As advisors, we strive to help families adapt to changes in their business; proper planning plays a foundational role for successful enterprising families. “No doubt, many family business owners have plans in their heads, but few put their plans in writing” (Buchholz et al., 1999: 221). All of these plans are dynamic and should include key family members and other stakeholders to consider all angles of the business. Finally, all of these business tools—the business plan, annual operational plan, and strategic plan—need to be written down and made available to all internal stakeholders, shareholders, board members, and additional key personnel.
Aronoff, C. E., McClure, S. L., & Ward, J. L. (2011). Family Business Succession: The Final Test of Greatness. New York, NY: Palgrave MacMillan.
Aronoff, C. E., & Ward, J. L. (2011). Family Business Governance: Maximizing Family and Business Potential. New York, NY: Palgrave MacMillan.
Attiyah, R. (2013). The Fearless Front Line: The Key to Liberating Leaders to Improve and Grow Their Business. Brookline, MA: Bibliomotion, Inc.
Boulton, R., Libert, B., & Samek, S. (2000). Cracking the Value Code. New York, NY: HarperCollins.
Buchholz, B. B., Crane, M., & R. W. Nager, R. W. (1999). The Family Business Answer Book. Paramus, NJ: Prentice Hall.
Carlock, R. S., & Ward, J. L. (2010). When Family Businesses are Best: The Parallel Planning Process for Family Harmony and Business Success. New York, NY: Palgrave MacMillan.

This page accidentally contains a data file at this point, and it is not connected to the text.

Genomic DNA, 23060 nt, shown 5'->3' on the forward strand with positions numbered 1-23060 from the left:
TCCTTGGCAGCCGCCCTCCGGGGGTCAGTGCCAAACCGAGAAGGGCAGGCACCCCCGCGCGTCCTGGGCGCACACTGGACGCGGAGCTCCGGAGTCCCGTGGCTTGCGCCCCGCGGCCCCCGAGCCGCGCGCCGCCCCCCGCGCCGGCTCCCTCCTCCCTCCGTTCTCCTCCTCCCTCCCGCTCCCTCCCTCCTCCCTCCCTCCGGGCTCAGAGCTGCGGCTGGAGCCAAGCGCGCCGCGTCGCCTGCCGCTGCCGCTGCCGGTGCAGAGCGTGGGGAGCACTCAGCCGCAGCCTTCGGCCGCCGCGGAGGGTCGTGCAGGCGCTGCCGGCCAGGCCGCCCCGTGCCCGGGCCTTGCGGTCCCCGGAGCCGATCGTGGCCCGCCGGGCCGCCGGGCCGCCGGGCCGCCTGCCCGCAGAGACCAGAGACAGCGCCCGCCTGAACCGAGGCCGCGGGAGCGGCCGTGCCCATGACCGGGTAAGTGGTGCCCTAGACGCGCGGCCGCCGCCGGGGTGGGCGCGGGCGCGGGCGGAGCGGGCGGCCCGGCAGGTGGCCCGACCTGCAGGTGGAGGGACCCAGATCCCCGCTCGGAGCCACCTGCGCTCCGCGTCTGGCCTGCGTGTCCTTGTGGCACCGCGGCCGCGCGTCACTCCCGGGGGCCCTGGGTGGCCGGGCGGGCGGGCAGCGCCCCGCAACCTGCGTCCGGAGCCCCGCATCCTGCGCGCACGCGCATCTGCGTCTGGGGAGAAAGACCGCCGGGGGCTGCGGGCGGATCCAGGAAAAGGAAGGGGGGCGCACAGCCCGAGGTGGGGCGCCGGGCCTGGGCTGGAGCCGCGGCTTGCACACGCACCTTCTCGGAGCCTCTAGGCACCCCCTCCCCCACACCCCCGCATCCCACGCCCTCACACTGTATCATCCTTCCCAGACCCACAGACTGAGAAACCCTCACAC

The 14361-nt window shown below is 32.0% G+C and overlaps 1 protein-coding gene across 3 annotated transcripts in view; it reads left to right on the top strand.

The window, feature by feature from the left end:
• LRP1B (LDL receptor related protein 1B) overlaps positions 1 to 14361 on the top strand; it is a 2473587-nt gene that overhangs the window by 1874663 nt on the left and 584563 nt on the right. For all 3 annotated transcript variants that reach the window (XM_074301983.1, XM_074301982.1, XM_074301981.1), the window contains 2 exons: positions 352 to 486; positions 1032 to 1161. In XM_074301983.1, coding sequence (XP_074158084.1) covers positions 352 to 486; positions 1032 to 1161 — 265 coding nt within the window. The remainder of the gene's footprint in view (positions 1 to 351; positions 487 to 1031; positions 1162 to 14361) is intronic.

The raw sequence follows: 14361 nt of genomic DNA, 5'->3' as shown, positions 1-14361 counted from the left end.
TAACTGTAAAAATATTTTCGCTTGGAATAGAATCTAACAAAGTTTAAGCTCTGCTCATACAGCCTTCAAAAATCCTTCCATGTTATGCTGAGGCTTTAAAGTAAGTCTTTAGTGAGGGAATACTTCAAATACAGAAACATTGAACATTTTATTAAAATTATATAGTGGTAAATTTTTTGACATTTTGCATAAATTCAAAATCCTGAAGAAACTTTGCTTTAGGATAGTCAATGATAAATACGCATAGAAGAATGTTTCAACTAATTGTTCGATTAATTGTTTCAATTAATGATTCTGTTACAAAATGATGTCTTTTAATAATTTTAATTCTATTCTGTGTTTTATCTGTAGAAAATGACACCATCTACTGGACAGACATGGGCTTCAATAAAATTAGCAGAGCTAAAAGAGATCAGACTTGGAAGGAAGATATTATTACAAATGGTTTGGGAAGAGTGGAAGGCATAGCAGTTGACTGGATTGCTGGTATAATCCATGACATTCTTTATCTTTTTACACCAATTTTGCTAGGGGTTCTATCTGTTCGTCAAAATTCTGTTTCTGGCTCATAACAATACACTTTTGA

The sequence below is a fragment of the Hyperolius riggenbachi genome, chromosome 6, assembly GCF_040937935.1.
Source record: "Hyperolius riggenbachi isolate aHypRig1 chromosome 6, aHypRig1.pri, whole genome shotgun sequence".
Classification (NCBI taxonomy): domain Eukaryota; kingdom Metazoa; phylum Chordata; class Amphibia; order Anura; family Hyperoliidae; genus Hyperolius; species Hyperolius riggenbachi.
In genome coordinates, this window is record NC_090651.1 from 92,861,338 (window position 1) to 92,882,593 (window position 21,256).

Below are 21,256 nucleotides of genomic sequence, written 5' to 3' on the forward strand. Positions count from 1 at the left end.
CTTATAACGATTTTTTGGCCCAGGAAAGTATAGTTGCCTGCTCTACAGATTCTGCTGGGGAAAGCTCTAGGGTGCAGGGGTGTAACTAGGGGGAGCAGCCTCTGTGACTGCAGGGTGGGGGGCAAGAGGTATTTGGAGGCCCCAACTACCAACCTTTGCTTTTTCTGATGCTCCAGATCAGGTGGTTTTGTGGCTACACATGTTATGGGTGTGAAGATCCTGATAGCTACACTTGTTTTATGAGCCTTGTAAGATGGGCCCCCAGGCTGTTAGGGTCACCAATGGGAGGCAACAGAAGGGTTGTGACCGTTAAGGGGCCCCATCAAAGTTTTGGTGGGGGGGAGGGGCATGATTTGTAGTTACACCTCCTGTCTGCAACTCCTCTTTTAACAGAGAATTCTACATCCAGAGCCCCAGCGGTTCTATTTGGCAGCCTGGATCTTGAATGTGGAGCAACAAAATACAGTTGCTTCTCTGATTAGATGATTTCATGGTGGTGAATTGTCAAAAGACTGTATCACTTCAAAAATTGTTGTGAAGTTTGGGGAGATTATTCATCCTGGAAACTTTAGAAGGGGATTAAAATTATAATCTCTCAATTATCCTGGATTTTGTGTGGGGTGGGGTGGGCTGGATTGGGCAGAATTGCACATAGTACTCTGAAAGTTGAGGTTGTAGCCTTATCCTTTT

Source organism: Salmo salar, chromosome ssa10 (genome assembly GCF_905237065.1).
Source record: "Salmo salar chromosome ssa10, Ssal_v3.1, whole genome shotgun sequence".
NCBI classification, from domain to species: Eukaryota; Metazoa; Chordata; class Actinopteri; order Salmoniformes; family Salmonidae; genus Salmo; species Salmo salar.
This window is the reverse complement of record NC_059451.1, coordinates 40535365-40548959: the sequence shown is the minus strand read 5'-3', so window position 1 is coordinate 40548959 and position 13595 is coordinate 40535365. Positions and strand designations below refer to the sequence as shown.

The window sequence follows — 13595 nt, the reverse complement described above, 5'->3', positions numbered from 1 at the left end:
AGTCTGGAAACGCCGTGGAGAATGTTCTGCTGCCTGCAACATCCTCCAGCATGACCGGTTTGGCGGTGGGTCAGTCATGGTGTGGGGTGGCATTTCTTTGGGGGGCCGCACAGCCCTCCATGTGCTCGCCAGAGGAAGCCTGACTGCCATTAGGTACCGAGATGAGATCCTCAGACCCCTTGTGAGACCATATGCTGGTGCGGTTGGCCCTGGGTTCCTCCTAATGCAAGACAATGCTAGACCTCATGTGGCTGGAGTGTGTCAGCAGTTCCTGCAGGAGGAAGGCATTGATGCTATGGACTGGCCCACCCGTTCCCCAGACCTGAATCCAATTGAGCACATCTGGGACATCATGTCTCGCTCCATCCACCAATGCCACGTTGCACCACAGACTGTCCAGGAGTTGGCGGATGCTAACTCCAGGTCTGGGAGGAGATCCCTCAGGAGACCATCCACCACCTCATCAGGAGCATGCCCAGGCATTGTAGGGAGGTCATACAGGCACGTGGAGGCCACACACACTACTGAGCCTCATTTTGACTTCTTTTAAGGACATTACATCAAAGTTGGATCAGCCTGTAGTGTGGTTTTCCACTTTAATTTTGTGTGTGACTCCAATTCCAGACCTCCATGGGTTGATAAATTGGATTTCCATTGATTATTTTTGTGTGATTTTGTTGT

Emens, J. R., &Wolper, B. E. (2004). Family Business Basics: The Guide to Family Business Financial Success. Galena, OH: AASF Publications.
Fishman, A. E. (2009). 9 Elements of Family Business Success. New York, NY: McGraw-Hill.
Gersick, K. E., Davis, J. A., Hampton, M. M., & Lansberg, I. (1997). Generation to Generation: Life Cycles of Family Business. Boston, MA: Harvard.
Hawfield, W., & Zaepfel, J. (2013). Game-Changing Advisory Boards: Leveraging Outside Wisdom to Deliver Sustainable Value. Westlake Village, CA: The Board Group.
Hilburt-Davis, J., & Dyer, Jr., W. G. (2003). Consulting to Family Businesses: A Practical Guide to Contrtacting, Assessment, and Implementation. San Francisco, CA: John Wiley & Sons, Inc.
LeCouvie, K., & Pendergast, J. (2014). Family Business Succession: Your Roadmap to Continuity. New York, NY: Palgrave MacMillan.
O’Connell, R. J., Raymond Jr., G. G., & Raymond, R. (2003). American family business survey. Springfield, MA: Mass Mutual Financial Group/Raymond Institute.
Poza, E. J., & Daugherty, M. S. (2014). Family Business. Mason, OH: South-Western Cengage Learning.
Ward, J. L. (2004). Perpetuating the Family Business: 50 Lessons from Long-Lasting, Successful Families in Business. New York, NY: Palgrave MacMillan.
Wickman, G. (2011). Traction: Get a Grip on Your Business. Dallas, TX: Banbella.
About the contributors
Morgan Clevenger, Ed.D. is an assistant professor in the Sidhu School of Business at Wilkes University. He can be reached at email@example.com.
Lanie Jordan, CFBA, CFWA, FFI Fellow, is the executive director of the Family Business Alliance at Wilkes University and a member of The Practitioner editorial committee. She can be reached at firstname.lastname@example.org.